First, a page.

About Us

Welcome to our blog, describing our voyage aboard Bravo, a Kelly Peterson 46 sailboat with homeport in Seattle, Washington. We headed south in 2010, destined for Mexico and beyond. Cheers, Adam and Cindi


"As for me, I am tormented by an everlasting itch for things remote. I love to sail forbidden seas, and land on barbarous coasts." -Herman Melville, 1844


Monday, September 22, 2014

Fiji diving (and rambling) continue!!!

What a terrific country, how could you not fall in love with this place!!!  I see that we haven't updated the blog with our current adventures for about a month.  So just what the hell has your Bravo team been up to, anyway???


Well, after diving at the Rainbow Reef (Viani Bay) for a week or so, we needed to head back into Savusavu for supplies, and to pick up our new autopilot, shipped in from Brisbane, to replace the faulty unit that we flown in a couple of months ago (it went "DOA" after about 24 hours of driving....."bad Otto, bad"!).  In all fairness, we had bought a used "brain" from manufacturer TMQ to replace the old 15 year old one.  I guess everything has its limits. 

The lunch view of Bravo off the resort.
Stopped off at Paradise Resort on Taveuni Island along the way for a brief R&R......unfortunately the $32 burgers at the little low key dive resort scared us away after a day or 2, but it was a pretty spot for a bit of kayaking and snorkeling.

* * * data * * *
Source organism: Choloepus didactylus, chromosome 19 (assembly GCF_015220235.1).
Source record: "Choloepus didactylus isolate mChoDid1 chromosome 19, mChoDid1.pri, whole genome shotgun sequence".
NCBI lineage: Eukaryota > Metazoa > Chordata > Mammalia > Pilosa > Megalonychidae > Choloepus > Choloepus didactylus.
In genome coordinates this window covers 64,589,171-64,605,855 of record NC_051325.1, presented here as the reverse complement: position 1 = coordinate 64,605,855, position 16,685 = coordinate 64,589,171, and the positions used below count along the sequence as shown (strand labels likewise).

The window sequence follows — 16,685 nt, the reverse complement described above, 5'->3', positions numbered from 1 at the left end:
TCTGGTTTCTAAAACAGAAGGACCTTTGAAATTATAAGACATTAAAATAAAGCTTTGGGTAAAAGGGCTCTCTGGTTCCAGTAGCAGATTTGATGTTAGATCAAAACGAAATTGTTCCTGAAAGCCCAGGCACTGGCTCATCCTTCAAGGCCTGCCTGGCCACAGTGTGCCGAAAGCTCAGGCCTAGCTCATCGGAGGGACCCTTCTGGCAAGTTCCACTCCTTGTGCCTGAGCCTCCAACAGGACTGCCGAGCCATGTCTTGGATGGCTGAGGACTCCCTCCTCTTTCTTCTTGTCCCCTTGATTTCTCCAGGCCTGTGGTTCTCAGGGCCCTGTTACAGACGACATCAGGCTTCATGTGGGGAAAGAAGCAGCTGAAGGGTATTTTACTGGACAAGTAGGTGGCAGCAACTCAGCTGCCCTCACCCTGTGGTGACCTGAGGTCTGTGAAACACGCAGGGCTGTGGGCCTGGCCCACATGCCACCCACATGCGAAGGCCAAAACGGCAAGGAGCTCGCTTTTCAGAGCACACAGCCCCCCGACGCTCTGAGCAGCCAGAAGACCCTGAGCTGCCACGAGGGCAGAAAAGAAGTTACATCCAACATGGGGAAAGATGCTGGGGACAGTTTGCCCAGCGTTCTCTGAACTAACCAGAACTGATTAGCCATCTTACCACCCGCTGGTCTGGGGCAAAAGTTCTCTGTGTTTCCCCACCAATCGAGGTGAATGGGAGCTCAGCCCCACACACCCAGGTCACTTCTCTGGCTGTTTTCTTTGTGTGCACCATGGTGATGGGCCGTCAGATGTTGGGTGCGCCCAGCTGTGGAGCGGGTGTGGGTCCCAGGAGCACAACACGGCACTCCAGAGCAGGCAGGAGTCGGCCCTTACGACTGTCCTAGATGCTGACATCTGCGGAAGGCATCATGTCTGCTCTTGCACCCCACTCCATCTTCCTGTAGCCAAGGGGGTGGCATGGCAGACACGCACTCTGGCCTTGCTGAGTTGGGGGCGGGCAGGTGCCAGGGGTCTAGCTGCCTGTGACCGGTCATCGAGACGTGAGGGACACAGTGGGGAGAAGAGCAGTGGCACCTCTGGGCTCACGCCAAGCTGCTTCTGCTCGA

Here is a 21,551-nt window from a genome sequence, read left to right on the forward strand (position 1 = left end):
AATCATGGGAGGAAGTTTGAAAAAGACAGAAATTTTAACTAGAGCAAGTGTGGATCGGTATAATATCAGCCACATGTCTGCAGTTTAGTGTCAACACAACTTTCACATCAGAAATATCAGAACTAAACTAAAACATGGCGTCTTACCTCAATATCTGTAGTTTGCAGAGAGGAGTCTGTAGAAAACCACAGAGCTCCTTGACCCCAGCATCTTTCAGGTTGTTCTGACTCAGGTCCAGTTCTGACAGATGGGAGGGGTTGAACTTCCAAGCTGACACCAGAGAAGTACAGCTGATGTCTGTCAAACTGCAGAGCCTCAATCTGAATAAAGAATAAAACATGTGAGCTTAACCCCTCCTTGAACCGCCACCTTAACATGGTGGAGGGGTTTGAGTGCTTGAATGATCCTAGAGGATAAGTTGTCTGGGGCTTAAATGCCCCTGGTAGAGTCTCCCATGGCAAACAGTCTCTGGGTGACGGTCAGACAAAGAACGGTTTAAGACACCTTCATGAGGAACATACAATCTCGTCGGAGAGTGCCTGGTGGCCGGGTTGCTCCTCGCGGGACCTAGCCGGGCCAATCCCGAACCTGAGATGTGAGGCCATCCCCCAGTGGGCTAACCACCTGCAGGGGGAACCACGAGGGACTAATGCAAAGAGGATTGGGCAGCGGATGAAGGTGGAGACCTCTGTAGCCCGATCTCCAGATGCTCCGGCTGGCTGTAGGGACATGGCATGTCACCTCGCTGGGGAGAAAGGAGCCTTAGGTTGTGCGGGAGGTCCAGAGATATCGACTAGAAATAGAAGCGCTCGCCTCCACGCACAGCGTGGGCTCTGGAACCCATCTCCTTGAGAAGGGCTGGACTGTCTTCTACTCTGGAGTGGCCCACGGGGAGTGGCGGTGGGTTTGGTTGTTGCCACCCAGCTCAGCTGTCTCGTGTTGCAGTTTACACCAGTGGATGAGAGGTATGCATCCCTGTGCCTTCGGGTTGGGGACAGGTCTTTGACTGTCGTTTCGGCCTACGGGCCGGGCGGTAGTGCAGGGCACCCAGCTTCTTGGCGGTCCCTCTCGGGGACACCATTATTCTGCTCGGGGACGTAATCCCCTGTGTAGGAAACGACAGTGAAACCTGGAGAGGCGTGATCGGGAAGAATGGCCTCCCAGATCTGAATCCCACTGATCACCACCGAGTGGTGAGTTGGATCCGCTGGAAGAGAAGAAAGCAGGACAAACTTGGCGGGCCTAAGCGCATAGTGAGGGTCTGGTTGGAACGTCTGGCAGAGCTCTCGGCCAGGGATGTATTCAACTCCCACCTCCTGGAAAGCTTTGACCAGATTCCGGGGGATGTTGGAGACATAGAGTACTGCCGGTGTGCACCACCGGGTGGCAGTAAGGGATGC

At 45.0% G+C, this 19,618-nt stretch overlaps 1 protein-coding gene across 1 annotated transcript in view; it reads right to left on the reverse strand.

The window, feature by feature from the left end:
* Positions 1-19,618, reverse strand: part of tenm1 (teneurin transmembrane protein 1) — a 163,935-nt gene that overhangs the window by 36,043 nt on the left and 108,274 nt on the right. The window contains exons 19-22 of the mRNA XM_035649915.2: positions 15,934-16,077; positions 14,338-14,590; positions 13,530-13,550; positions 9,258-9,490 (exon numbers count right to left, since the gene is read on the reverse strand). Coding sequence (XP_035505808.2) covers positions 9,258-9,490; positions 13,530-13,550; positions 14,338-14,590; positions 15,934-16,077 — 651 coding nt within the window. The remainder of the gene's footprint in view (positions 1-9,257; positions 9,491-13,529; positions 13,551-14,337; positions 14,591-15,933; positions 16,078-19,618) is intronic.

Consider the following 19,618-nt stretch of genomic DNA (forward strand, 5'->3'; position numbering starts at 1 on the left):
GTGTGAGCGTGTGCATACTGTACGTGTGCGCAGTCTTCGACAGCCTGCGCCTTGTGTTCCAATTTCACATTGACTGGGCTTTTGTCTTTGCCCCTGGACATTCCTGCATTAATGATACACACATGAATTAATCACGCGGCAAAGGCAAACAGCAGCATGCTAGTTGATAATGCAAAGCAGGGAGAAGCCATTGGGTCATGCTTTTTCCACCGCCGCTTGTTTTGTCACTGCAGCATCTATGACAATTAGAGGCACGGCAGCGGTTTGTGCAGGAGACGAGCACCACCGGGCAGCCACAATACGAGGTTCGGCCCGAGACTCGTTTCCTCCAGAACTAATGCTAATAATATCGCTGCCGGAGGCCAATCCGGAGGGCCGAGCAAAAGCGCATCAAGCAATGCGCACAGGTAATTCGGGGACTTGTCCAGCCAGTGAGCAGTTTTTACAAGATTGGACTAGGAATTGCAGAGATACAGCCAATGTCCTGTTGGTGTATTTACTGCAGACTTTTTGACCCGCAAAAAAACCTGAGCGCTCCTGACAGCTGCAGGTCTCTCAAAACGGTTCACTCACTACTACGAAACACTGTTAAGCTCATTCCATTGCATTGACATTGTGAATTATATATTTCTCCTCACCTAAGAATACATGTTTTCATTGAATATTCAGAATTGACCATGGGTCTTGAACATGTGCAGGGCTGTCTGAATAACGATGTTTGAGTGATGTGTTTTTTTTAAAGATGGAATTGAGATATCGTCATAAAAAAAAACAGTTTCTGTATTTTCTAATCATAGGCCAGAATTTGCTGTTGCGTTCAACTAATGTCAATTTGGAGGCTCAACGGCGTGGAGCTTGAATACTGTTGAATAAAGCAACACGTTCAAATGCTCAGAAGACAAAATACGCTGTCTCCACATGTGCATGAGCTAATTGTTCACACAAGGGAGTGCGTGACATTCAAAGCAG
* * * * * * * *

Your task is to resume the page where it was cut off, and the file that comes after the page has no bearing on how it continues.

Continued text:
Many patches later, our inflatable kayaks are still great for exploring the reefs


TMQ's customer service had been great so we decided to buy a brand new autopilot display and brain from them.  Installation was straightforward, as we kept the old drive unit, compass, and rudder sender.  A days work and Otto is up to his old reliable self once again!!!!!  "Good, Otto, good....."

Hanging around Savusavu (like the sleepy little town a lot, we do!) we decided to take a dive boat out to the Namena Reef, also famous for its soft corals and coral formations.  We went with Koro Sun Diving, along with our friends John and Pat from The Rose.  Had a good day of diving on the spectacular reef, though the boat was packed with about 22 people total, too many for our taste.....really a diving rodeo, and all the bubbles scared a lot of the critters as we descended.  Ah well, it was great to get out on the reef nonetheless.....

Our favorite Savusavu taxi

"Gourmet Powder":  MSG and Salt.......how can you go wrong???


One day we decided to hop a bus from Savusavu to Labasa, the largest city on the island.  It's about a 2-1/2 hour ride, up and over the ridge in the center, to the dry north side of the island.  Different climate, and very different cultural experience. 

Labasa is predominantly Indo Fijian, unlike the rest of Fiji that we've visited so far.  While in town we visited a Hindu temple, Nag Mandir, home of the holy "cobra rock". 














But you already knew this, right???


Even for us, these peppers were pure FIRE!!!
The market was full of various Indian spices and foods, as well as the usual great veggies and aisle after aisle of kava sellers.....these guys take their grog seriously. 










Kava department




Standard price.....$0.50 US per pile